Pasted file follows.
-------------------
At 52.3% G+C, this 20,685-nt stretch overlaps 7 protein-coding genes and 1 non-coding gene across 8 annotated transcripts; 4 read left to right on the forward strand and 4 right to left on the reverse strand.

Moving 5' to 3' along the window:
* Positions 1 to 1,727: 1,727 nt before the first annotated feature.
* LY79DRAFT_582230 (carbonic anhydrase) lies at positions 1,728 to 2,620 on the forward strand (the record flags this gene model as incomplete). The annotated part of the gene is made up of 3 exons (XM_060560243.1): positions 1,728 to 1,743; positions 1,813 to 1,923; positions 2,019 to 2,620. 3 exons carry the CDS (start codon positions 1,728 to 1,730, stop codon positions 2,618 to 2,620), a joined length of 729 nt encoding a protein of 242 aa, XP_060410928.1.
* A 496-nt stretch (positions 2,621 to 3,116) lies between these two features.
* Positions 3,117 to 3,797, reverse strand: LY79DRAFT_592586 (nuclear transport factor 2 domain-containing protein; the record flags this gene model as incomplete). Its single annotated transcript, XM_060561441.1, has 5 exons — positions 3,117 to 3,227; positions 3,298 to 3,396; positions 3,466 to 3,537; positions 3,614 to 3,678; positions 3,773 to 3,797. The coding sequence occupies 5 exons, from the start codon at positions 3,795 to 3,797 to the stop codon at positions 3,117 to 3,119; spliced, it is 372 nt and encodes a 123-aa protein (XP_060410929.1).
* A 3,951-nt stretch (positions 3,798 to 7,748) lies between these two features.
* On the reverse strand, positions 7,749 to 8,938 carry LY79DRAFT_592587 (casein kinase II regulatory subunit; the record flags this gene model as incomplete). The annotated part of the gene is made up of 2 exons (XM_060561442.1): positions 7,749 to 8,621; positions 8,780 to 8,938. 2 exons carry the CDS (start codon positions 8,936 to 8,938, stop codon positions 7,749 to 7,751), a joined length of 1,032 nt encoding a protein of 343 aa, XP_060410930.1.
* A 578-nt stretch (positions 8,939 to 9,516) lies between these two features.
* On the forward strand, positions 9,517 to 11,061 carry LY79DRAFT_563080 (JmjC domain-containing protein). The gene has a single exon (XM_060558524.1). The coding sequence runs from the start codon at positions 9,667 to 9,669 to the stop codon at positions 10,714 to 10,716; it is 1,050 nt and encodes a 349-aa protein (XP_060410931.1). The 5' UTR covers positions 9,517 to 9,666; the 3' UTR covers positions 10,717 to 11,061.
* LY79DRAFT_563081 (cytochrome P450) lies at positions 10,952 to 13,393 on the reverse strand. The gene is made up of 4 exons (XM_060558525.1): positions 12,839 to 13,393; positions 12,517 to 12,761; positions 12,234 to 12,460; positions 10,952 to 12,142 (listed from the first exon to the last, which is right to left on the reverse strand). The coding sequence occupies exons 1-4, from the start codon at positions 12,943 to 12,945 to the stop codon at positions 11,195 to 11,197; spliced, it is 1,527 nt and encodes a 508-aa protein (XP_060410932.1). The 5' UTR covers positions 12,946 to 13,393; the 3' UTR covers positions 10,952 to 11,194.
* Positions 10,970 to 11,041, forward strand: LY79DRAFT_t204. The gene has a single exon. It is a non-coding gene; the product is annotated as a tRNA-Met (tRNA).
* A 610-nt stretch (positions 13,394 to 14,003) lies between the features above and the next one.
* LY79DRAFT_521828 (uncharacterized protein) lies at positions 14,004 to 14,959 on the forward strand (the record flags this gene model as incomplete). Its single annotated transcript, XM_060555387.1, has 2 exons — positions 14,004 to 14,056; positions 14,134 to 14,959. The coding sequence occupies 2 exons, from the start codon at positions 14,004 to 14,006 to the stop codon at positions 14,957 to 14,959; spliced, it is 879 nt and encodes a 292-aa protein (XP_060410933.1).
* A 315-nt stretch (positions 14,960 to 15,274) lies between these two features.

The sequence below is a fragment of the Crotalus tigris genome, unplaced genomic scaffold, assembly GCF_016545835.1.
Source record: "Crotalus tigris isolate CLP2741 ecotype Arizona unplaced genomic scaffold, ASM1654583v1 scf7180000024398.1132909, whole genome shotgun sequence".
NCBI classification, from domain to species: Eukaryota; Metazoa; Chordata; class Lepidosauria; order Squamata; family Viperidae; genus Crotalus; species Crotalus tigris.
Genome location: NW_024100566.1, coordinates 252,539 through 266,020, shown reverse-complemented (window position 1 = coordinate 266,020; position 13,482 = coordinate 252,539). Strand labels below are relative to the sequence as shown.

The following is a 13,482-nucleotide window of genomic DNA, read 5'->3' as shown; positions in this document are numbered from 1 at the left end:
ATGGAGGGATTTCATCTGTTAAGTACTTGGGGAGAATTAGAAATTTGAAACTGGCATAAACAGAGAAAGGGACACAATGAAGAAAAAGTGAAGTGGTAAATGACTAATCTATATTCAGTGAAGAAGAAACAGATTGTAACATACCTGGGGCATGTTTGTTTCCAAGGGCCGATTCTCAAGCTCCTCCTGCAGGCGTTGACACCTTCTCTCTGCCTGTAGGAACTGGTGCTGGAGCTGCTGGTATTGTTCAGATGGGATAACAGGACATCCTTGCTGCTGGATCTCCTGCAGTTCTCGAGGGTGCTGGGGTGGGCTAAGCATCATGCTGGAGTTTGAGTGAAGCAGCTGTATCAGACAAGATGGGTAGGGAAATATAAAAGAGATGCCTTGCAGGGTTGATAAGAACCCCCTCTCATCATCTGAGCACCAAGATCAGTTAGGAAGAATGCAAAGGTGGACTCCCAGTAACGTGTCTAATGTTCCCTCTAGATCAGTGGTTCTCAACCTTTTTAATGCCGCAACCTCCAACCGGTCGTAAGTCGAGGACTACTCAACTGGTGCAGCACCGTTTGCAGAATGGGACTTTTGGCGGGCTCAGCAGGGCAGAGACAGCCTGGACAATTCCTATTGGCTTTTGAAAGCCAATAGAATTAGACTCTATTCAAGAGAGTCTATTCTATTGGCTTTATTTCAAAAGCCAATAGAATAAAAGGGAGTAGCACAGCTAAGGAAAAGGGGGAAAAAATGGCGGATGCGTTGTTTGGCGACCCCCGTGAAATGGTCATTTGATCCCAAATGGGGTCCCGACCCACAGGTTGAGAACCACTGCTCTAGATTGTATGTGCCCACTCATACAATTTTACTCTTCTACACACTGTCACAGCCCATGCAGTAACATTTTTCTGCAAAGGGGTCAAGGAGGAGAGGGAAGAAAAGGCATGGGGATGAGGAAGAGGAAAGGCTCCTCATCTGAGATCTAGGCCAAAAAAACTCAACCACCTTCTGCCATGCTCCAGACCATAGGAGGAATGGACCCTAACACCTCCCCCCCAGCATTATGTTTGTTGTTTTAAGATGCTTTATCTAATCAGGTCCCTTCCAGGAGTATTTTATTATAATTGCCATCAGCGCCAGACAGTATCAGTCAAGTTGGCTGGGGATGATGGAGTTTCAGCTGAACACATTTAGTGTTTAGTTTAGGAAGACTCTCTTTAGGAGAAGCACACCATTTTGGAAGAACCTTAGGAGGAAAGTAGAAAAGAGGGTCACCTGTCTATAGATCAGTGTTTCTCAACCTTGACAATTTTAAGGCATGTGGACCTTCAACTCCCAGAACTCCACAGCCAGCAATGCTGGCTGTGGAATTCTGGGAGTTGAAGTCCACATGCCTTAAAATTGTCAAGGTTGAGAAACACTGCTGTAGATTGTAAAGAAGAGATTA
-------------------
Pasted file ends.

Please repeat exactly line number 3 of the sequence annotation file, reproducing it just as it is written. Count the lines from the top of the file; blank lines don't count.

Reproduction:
* Positions 1 to 1,727: 1,727 nt before the first annotated feature.